State Representatives Wes Retherford (R-Hamilton) and Margaret Conditt (R-Liberty Twp.) today announced that they have introduced legislation that will increase the penalties for those who knowingly sell illegal substances to pregnant women.
The legislation will increase the penalties as such:
- Schedule I and II drugs increased to a 1st degree felony with mandatory prison. These drugs include: Heroin, LSD, cocaine, methadone, oxycodone, amphetamine, etc.
- Schedule III-V drugs will be a 2nd degree felony with mandatory prison time. Some examples of Schedule III-V drugs: Buprenorphine, anabolic steroids, glutethimide, codeine cough preparations, chloral hydrate, etc.
- Marijuana will be subject to 3rd degree felony penalties.
“Every day in America, over 37 babies are born addicted to drugs. That’s almost one every half an hour,” said Rep. Retherford. “We have made great strides in fighting drug abuse, but it is time to go after the suppliers. Dealers who knowingly sell to women who are pregnant should not only face penalties for selling to the mother, but additional penalties for supplying drugs to the innocent child growing inside her. We need to step up and defend the defenseless.”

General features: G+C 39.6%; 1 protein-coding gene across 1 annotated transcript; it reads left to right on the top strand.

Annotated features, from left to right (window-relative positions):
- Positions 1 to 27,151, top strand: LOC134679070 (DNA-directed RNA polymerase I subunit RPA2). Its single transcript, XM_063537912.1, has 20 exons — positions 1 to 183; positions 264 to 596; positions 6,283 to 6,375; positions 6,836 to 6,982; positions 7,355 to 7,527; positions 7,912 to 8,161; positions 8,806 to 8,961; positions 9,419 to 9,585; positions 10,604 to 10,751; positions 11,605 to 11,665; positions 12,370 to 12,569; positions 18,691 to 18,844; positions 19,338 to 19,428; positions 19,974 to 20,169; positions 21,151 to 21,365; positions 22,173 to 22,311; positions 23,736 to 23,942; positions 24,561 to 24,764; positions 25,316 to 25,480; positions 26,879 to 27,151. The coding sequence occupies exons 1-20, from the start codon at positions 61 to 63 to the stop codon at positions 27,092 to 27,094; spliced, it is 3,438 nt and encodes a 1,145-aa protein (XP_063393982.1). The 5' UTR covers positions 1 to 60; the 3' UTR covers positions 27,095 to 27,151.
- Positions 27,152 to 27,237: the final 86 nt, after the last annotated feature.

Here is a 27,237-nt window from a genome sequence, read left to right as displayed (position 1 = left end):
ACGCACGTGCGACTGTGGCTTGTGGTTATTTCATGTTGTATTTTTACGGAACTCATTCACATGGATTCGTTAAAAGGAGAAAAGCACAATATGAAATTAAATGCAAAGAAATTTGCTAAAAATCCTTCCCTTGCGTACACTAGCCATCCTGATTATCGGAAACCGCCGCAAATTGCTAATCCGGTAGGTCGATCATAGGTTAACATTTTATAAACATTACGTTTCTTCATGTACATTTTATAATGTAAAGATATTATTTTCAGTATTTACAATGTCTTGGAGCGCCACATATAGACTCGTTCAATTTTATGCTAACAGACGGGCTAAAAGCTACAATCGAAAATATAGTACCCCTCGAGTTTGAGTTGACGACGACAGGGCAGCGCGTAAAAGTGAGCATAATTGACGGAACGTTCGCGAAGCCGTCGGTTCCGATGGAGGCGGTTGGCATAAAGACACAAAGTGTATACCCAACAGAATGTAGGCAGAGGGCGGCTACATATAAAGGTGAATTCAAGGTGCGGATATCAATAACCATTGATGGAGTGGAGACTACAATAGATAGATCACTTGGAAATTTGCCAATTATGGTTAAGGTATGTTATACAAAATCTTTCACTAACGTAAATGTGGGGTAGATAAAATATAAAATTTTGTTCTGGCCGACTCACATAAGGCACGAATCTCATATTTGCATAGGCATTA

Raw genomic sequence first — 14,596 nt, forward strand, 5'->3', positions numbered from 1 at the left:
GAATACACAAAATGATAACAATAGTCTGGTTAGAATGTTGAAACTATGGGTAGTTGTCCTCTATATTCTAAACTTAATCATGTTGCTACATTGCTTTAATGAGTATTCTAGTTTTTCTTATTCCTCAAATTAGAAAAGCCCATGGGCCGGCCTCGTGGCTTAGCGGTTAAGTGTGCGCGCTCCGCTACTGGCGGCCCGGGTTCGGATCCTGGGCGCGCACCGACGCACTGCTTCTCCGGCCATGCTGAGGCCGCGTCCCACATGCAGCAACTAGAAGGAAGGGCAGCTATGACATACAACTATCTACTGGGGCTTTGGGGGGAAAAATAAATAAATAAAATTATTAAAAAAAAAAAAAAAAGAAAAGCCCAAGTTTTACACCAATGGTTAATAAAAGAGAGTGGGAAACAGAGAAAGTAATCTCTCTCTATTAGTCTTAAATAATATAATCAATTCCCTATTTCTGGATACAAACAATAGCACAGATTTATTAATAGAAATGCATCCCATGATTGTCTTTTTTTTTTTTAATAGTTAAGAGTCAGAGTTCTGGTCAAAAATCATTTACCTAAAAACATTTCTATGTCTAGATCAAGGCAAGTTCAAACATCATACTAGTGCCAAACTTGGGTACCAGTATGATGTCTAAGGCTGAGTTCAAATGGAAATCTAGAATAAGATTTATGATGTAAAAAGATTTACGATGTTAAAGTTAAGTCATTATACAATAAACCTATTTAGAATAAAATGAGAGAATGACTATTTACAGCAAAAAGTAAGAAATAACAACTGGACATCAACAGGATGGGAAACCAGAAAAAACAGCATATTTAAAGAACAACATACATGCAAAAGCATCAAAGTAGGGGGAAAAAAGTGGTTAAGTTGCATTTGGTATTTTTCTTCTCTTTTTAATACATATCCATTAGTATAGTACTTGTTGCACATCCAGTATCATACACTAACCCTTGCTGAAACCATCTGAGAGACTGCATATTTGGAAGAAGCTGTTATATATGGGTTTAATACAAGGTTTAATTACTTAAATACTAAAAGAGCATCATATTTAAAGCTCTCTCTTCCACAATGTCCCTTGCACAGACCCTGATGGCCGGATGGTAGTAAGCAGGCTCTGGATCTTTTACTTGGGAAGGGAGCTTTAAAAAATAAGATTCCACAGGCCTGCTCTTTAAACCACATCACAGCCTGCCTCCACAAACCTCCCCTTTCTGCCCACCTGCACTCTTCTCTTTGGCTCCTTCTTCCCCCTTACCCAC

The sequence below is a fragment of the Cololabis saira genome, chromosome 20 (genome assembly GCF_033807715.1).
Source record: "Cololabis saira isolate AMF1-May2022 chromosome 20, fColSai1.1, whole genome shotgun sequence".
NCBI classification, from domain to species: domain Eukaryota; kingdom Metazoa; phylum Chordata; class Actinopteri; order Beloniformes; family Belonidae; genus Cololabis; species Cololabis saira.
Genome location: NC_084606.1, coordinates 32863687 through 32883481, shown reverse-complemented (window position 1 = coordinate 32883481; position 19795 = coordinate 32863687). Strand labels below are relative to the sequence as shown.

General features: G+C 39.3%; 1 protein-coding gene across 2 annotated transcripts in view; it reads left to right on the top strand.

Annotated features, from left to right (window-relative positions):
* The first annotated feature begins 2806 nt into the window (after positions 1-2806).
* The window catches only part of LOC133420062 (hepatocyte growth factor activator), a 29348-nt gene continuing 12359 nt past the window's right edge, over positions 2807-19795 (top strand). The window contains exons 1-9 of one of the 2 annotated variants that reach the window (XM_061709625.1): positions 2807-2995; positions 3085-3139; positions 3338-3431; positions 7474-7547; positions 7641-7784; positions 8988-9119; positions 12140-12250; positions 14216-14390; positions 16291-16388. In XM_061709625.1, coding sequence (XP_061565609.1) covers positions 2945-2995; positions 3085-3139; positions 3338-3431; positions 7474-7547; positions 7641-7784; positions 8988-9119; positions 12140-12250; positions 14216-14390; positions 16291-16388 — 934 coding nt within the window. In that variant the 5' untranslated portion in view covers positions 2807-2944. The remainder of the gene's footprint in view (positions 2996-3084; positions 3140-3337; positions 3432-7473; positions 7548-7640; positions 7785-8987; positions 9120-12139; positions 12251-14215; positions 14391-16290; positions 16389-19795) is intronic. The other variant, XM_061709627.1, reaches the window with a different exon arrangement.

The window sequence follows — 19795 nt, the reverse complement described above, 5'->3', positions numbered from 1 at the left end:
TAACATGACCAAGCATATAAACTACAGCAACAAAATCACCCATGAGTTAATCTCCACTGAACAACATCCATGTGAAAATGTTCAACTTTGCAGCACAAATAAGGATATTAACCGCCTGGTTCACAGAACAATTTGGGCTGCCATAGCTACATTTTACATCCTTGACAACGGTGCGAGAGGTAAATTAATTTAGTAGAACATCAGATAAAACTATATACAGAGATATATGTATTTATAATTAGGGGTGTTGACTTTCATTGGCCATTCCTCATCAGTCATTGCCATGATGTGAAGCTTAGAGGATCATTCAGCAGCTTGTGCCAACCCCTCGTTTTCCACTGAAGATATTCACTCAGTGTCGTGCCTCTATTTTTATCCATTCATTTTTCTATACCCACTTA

With opiate and other drug addiction becoming an epidemic in Ohio, the bill seeks to further address and solve the debilitating issue affecting citizens across the state. Specifically, the number of pregnant women receiving treatment for drug use has increased 83% from 2004 to 2011. Treating newborns with Neonatal Abstinence Syndrome takes a heavy toll on Ohio’s healthcare systems, with $70 million in charges and 19,000 days in Ohio hospitals in 2011.
Rep. Conditt said, “Protecting Ohio’s unborn is a top priority for me. This is a pro-life issue, and tougher measures must be created for those who recklessly sell harmful and illegal drugs to pregnant women. The statistics of drug abuse in Ohio are too high to ignore, and this bill is another step in the right direction to combat this crisis.”
Increasing the penalties for such offenses seeks to deter offenders from continuing to sell illegal drugs and substances to pregnant women, putting the lives of the woman and her child at risk.